“Roseanne” is long gone, but is “The Conners” here to stay? That’s the question ABC looks to answer with a definitive yes when its “No. 1 new comedy” returns for what will officially be its second season. Unofficially, of course, this is the third season featuring the Conner clan, including the 2017 “Roseanne” revival (which was a massive success until Roseanne Barr tweeted herself out of millions). The 2018 patch-job kept everyone but Barr, killing off her matriarch in the hopes of saving a high-rated show, and it worked — kind of. Total viewers hit upwards of 13 million when “The Conners” first premiered, but dipped to just under 9 million by season’s end. Even the low-end of those numbers tops the average for ABC’s next highest-rated series, so here we are: Season 2(ish)!
But a funny thing has been happening to recent sitcom revivals. While plenty are still being made, developed, and considered, even the initial hits have dropped out of favor. After years and years of demand, “Arrested Development” limped to a close with a widely ignored Season 5.5 this March. “Fuller House,” one of the earlier sitcom revivals during the latest craze of reboots, quietly ended its run after four seasons on Netflix. And while negative reviews certainly dampened the party for those two, “Will & Grace” received steady acclaim when it returned in 2017, pulling in three Golden Globe nominations, seven Emmy nods, and two Emmys wins for its first two revival seasons.
And yet NBC has already announced its 2020 season will be its last. “Will & Grace” finished 11th among 20 scripted series at the Peacock last season, losing nearly half its viewers from season-to-season and dropping from 10 million viewers for its Season 9 premiere to just under 3 million for its Season 10 finale. It’s been long-feared that these revivals half a short shelf-life, as viewers check back in to see how their old friends look, sound, and act, before remembering why they said goodbye in the first place. Maybe the quality dipped. Maybe a few key cast or crew members were lost. Maybe it was just time to say goodbye.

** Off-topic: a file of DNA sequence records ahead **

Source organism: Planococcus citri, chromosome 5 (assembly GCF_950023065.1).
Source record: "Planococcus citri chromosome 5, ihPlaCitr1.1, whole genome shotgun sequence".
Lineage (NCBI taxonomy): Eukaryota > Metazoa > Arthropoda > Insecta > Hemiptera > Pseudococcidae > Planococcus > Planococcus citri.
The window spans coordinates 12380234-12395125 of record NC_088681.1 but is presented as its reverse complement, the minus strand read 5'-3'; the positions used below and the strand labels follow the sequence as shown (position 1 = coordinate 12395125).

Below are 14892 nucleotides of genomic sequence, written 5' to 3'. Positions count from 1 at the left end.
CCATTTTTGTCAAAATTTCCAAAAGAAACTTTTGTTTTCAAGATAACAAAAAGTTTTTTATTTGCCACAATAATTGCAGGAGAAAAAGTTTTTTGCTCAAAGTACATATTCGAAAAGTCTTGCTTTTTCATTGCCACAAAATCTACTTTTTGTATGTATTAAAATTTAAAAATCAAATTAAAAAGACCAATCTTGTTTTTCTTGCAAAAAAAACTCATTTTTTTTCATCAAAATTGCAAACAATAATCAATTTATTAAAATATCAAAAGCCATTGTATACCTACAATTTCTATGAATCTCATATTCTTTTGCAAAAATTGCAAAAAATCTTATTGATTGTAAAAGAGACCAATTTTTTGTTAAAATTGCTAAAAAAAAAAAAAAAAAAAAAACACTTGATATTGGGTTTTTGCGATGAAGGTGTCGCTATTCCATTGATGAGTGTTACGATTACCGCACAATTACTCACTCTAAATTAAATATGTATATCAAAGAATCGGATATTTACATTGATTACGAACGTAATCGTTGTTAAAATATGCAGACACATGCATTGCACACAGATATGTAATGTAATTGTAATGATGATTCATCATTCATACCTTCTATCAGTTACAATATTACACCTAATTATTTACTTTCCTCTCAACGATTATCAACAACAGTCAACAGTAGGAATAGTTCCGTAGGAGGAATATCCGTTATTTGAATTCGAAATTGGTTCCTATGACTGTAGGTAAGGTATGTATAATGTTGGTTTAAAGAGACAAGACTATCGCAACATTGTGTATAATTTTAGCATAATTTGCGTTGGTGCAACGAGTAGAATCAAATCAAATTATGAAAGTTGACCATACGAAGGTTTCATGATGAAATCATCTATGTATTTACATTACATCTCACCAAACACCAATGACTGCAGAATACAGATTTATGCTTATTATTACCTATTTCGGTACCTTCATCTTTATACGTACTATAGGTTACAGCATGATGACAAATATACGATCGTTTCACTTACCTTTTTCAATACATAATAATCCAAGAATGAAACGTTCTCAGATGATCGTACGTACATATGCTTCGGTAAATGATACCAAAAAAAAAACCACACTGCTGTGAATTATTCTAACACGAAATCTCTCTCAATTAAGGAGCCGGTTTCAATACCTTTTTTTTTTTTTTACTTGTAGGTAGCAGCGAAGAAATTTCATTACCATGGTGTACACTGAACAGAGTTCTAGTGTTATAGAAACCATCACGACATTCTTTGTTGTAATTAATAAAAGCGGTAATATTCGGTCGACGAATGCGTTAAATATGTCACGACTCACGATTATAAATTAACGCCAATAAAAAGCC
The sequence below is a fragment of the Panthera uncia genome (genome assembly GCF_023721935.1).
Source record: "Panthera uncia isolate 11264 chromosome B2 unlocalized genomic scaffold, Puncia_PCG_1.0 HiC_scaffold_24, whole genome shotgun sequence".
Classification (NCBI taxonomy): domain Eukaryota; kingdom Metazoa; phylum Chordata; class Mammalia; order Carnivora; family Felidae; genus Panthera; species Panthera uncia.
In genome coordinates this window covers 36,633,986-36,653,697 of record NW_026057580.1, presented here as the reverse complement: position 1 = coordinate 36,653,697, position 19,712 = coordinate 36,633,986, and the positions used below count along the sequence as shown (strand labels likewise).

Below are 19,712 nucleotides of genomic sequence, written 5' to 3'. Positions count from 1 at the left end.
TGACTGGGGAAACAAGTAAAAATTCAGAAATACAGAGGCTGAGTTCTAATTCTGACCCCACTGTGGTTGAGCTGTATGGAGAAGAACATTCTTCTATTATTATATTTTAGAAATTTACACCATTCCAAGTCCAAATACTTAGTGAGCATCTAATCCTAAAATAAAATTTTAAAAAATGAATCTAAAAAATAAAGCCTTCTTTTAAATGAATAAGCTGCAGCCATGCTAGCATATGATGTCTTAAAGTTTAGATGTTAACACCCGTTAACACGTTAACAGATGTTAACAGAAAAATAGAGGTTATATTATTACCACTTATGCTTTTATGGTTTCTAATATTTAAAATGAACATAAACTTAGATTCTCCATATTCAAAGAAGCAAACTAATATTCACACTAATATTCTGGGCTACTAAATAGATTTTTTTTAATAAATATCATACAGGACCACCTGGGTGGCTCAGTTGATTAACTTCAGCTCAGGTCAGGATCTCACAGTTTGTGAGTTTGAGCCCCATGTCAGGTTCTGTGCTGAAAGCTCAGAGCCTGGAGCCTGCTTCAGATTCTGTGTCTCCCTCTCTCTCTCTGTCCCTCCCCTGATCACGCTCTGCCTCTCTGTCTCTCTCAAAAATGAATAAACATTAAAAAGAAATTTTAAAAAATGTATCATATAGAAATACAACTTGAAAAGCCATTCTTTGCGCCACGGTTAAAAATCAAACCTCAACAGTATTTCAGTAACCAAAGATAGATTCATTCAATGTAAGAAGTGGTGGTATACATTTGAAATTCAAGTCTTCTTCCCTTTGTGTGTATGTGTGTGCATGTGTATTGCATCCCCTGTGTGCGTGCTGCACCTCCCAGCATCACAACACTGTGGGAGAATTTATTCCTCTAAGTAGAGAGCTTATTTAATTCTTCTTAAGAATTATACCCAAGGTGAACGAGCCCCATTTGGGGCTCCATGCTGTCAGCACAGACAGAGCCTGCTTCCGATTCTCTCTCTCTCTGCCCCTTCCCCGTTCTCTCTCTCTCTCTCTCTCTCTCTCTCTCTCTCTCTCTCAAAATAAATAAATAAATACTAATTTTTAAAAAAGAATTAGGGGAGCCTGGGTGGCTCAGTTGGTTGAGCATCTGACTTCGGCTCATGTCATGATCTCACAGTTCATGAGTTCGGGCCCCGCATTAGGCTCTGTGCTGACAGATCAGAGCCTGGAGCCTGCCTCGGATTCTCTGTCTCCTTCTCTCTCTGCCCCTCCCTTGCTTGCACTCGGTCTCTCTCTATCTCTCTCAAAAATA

ABC needs to push that goodbye as far into the future as possible, and “The Conners” are eager to cooperate. If the first two episodes of Season 2 are any indication, these solid sitcom entries could go on for a while. There’s no real change to what worked last year, but it does feel like the pace is spaced out, decisions pushed off, and the tipping points delayed. Take, for instance, the “Conners” focal point, Darlene (Sara Gilbert). At the end of last season, she’d been asked to move to Chicago with her boyfriend Ben (Jay R. Ferguson), but a surprise appearance by ex-husband David (Johnny Galecki) forced her to choose between a fresh start and putting her old family back together.
ABC / Eric McCandless
In Season 2, she’s still wrestling with that choice. She’s seeing them both and calling on Aunt Jackie (Laurie Metcalf) for advice. This creates the inevitable comedic cover-ups, with Jackie blocking a stairway while David hides upstairs and Darlene tries to push Ben out of the living room — you know she’s going to get busted, one way or another, but hijinks must ensue beforehand, and the producers (including Bruce Helford and Tom Werner) know how to make the waiting fun.
Similarly, it doesn’t feel like “The Conners” is ducking any topical issues, even when the show doesn’t tackle them head-on. Last year’s deportation plot — where Emilio (Rene Rosado) is deported while Becky (Lecy Goranson) is pregnant with his child — isn’t addressed in the first two episodes, but it doesn’t feel forgotten or pushed aside either. The same goes for a possible health care discussion, which could be driven by Becky’s complicated pregnancy, but has yet to be acknowledged. (The Episode 3 plot synopsis says she’s going to run into money problems, so maybe it’s coming.)
Meanwhile, John Goodman is still a reliable comedic and authoritative supporting player, while Metcalf can turn on a dime between outrageous physical comedy and heartbreaking emotional rawness. “The Conners” is stocked with great actors who can still play their roles at peak levels — but so was “Will & Grace.” How long can the same pieces that worked before continue to draw viewers? The controversy left with Barr, and the audience who wanted to see how “The Conners” now has their answer. Will enough people stick around to see a revived, altered ABC sitcom when it’s just another regular ol’ TV show?
In addition to the ravenous fan base “Roseanne” brought to the table, “The Conners” does have at least one thing working for it: This show still attracts moderate-skewing viewers, or at least a mix of conservatives and liberals. “The Conners” is about a working class family and engages in working class issues. Season 2 features a storyline about the difficulties Mark (Ames McNamara) faces at school while being out and proud at a young age, but it also talks about the financial hardships of just getting by in small town America. It’s supportive and inclusive in the ways “Roseanne” once was, without abandoning the realities of its central family.
While there are conflicting reports about how much of a right-wing audience the show has left, the show still plays in middle America, and that’s more important. If “The Conners” caters to an audience that feels underserved — much like Tim Allen’s revived “Last Man Standing,” which averaged the second-most viewers of any Fox scripted series — than perhaps it can fend off the nostalgia fade.
“The Conners” Season 2 premieres Tuesday at 8 p.m. ET on ABC.